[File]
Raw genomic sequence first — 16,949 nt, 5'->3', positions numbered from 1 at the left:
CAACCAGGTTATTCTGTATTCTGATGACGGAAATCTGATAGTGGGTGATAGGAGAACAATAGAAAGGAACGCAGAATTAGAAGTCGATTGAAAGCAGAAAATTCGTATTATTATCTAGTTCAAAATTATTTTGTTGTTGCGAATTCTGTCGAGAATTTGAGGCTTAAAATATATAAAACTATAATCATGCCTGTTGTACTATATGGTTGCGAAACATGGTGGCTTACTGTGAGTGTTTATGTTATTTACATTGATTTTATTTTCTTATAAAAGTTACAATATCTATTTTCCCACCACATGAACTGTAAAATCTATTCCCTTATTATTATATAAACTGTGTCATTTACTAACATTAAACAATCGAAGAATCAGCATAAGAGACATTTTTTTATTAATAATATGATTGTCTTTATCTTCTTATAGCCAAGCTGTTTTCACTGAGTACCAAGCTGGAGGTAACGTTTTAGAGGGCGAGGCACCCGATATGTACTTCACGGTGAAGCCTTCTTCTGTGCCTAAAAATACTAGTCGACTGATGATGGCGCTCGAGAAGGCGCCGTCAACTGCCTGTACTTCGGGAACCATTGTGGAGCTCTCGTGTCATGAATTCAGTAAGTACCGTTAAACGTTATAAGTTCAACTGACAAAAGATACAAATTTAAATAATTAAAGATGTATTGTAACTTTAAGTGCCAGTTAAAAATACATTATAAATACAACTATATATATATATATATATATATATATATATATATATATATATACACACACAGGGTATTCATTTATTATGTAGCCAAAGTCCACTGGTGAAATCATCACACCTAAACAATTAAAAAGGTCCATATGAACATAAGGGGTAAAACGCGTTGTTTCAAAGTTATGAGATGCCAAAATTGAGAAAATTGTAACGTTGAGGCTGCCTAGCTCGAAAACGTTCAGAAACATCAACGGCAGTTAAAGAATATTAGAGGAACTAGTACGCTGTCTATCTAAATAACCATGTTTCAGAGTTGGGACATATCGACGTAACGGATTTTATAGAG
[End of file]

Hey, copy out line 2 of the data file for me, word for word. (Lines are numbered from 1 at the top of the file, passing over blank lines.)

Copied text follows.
CAACCAGGTTATTCTGTATTCTGATGACGGAAATCTGATAGTGGGTGATAGGAGAACAATAGAAAGGAACGCAGAATTAGAAGTCGATTGAAAGCAGAAAATTCGTATTATTATCTAGTTCAAAATTATTTTGTTGTTGCGAATTCTGTCGAGAATTTGAGGCTTAAAATATATAAAACTATAATCATGCCTGTTGTACTATATGGTTGCGAAACATGGTGGCTTACTGTGAGTGTTTATGTTATTTACATTGATTTTATTTTCTTATAAAAGTTACAATATCTATTTTCCCACCACATGAACTGTAAAATCTATTCCCTTATTATTATATAAACTGTGTCATTTACTAACATTAAACAATCGAAGAATCAGCATAAGAGACATTTTTTTATTAATAATATGATTGTCTTTATCTTCTTATAGCCAAGCTGTTTTCACTGAGTACCAAGCTGGAGGTAACGTTTTAGAGGGCGAGGCACCCGATATGTACTTCACGGTGAAGCCTTCTTCTGTGCCTAAAAATACTAGTCGACTGATGATGGCGCTCGAGAAGGCGCCGTCAACTGCCTGTACTTCGGGAACCATTGTGGAGCTCTCGTGTCATGAATTCAGTAAGTACCGTTAAACGTTATAAGTTCAACTGACAAAAGATACAAATTTAAATAATTAAAGATGTATTGTAACTTTAAGTGCCAGTTAAAAATACATTATAAATACAACTATATATATATATATATATATATATATATATATATATATATATACACACACAGGGTATTCATTTATTATGTAGCCAAAGTCCACTGGTGAAATCATCACACCTAAACAATTAAAAAGGTCCATATGAACATAAGGGGTAAAACGCGTTGTTTCAAAGTTATGAGATGCCAAAATTGAGAAAATTGTAACGTTGAGGCTGCCTAGCTCGAAAACGTTCAGAAACATCAACGGCAGTTAAAGAATATTAGAGGAACTAGTACGCTGTCTATCTAAATAACCATGTTTCAGAGTTGGGACATATCGACGTAACGGATTTTATAGAG